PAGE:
Woman who lost husband in road accident climbing mountain to help disabled children (From Daily Echo)
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Eastleigh mum Michelle Barfoot is climbing Kilimanjaro to raise money for disabled children
Updated 10:20am Thursday 3rd April 2014 in News
SHE is determined to bring brightness to the lives of disabled children – despite suffering her own personal tragedy just months ago.
Michelle Barfoot will have more motivation than most as she climbs Mount Kilimanjaro, Africa’s highest peak, later this year.
The 43-year-old’s husband, Tim, was killed in a motorbike crash in Waltham Chase in January – less than five months after the pair married in Sri Lanka.
Since then the mum of four, from Shakespeare Road in Eastleigh, has decided she wants to do something to help disabled children.
Michelle and husband Tim, who was killed in a motorbike crash in January
Her own son Harry, 9, is severely autistic and she gave up her office job to care for him while another of her children is profoundly disabled and requires full-time care away from home.
Now she wants to help the Caudwell Children charity that provided therapies and treatments when Harry was younger.
In the weeks after Tim’s death, Michelle focused on caring for her son. Then she joked to a friend that she felt she could climb Kilimanjaro – and decided to act on her words and raise funds for the charity in the process.
She told her story on World Autism Awareness Day yesterday.
Describing the harrowing day she learned her husband had been killed, she said: “It had been raining for quite a long time and we were all getting a bit of cabin fever. January 2 was a sunny morning, though, and Tim decided to take his bike out. He was going to meet us in the park later for lunch – but he never arrived.
“I tried ringing him but he didn’t answer. I was not that worried because he would often bump into people he knew and was a bit of a social butterfly.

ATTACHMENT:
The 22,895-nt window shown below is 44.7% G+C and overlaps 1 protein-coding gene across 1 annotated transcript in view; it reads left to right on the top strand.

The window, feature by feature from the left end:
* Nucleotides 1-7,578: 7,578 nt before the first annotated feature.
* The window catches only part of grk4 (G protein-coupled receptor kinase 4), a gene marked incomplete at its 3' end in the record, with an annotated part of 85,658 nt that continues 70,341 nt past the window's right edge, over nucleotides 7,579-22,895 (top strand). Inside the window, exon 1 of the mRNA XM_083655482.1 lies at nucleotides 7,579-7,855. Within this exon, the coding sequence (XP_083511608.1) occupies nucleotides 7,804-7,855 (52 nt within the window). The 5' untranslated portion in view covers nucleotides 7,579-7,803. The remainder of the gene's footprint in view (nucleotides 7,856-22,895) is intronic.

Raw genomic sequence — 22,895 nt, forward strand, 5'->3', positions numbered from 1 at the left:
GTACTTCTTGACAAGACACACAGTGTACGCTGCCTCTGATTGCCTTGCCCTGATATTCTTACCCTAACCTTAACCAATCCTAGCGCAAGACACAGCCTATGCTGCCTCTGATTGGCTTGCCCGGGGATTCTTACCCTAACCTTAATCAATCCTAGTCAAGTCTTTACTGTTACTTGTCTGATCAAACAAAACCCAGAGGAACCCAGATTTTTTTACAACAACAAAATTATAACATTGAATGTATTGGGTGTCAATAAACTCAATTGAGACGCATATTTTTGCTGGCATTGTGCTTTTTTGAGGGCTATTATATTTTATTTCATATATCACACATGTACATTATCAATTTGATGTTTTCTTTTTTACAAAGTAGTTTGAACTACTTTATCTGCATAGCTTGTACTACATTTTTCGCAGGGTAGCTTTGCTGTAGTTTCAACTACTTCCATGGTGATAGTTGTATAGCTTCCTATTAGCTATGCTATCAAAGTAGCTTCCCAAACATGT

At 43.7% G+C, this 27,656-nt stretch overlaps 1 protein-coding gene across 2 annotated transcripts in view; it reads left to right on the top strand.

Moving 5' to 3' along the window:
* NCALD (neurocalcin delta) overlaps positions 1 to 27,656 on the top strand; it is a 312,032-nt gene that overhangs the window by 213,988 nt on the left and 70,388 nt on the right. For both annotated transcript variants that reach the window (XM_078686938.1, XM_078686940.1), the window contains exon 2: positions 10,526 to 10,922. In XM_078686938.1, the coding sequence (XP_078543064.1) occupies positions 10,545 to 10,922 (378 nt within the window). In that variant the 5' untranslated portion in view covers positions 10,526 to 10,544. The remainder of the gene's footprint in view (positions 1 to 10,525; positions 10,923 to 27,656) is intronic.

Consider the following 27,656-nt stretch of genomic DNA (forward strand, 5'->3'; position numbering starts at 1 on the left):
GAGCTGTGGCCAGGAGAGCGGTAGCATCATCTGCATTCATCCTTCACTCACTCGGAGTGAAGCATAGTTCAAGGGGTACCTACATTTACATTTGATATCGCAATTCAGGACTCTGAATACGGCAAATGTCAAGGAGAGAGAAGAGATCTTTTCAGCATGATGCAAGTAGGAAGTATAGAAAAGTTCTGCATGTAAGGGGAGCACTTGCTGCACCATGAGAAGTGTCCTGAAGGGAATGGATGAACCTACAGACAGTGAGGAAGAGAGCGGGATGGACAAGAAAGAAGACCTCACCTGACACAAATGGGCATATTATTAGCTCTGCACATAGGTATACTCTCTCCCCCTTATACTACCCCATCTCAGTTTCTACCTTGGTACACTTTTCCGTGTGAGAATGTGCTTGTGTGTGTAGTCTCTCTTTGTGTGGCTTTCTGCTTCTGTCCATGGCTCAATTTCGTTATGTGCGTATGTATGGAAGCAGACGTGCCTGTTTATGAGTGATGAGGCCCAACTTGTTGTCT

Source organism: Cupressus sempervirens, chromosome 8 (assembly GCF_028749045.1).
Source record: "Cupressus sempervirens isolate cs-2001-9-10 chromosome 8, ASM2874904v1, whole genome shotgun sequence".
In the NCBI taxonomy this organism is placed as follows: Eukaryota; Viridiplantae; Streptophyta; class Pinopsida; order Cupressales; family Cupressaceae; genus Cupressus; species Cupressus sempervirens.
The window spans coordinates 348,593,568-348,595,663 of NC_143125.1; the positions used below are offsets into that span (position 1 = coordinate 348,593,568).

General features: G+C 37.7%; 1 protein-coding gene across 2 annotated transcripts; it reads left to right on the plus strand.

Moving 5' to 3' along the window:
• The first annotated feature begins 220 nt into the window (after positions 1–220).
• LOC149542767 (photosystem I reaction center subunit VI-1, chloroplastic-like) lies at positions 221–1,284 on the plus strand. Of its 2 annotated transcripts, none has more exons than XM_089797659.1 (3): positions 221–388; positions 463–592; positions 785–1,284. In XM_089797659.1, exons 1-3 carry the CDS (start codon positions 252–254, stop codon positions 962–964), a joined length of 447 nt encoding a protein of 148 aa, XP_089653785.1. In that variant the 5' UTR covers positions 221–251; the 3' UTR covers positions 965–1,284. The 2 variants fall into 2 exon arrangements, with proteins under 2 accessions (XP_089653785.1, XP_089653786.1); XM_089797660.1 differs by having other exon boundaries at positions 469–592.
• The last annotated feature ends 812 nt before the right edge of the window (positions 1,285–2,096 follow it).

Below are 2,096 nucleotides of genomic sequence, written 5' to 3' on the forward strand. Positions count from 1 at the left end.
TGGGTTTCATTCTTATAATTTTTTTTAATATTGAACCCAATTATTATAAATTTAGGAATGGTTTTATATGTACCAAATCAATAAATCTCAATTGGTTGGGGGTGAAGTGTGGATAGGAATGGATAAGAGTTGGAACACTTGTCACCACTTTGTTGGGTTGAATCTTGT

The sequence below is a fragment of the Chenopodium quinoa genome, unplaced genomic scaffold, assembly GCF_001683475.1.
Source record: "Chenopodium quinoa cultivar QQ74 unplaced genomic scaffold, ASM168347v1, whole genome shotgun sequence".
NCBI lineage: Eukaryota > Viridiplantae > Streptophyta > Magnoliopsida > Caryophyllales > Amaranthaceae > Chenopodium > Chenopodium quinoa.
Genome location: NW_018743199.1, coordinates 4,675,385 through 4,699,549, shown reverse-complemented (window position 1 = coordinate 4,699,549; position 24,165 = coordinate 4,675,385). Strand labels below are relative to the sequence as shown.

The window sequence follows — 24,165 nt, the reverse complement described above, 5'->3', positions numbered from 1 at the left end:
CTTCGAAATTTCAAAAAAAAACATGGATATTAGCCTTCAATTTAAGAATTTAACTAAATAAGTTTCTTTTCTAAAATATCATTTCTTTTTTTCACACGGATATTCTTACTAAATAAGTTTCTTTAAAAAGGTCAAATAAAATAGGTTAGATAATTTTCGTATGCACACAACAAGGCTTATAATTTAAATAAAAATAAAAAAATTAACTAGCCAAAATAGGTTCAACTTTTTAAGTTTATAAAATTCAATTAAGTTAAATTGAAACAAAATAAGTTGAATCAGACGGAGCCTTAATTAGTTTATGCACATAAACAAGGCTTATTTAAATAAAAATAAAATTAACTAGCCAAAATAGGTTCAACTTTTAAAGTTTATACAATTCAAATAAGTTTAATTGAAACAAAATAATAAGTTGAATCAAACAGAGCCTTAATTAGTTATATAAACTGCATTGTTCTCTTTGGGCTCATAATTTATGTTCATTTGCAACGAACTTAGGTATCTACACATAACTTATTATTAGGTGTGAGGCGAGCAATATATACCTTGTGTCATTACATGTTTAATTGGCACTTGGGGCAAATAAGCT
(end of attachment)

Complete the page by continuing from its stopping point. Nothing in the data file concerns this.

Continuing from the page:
“I thought to myself that he would not be long. I had been home half an hour and the police arrived. It’s all a blur. People say you see your life flash before your eyes – it was surreal and it still feels surreal. At first I was numb but you have to get up and get on.
“I was like a robot. My alarm would go off in the morning and I would get up and do things and just put one foot in front of the other. I’m not the type of person to give up.”
As reported at the time, Tim, 41, died after his bike was in collision with a silver BMW.
In the days that followed, floral tributes were tied to the railings of a nearby bridge.
Hundreds packed out a church in Bishop’s Waltham for Tim’s funeral on January 27, exactly five months after the pair were married.
Michelle is climbing Kilimanjaro in September
Michelle believes that the money that she raises, to help other children like Harry, will be a lasting legacy to Tim.
“He was a gentle giant with a heart of gold. Nobody had a bad word to say about him. He would work all over the world as a rigger, but always came home. People knew him well as he had an infectious smile. He was a very happy man, lovely and kind. Tim quickly understood Harry’s autistic condition and he embraced the challenges of bringing up a child with autistic sprctrum disorder.
“He was set to adopt Harry, so I know that he would have been extremely proud of what I’m doing and the fact that my efforts will raise awareness of the condition. By improving the lives of disabled children Tim’s memory will live on.”
Michelle will attempt to climb Kilimanjaro from September 12 to 21, and is appealing for sponsors.
- To sponsor Michelle visit justgiving.com/Michelle-Barfoot
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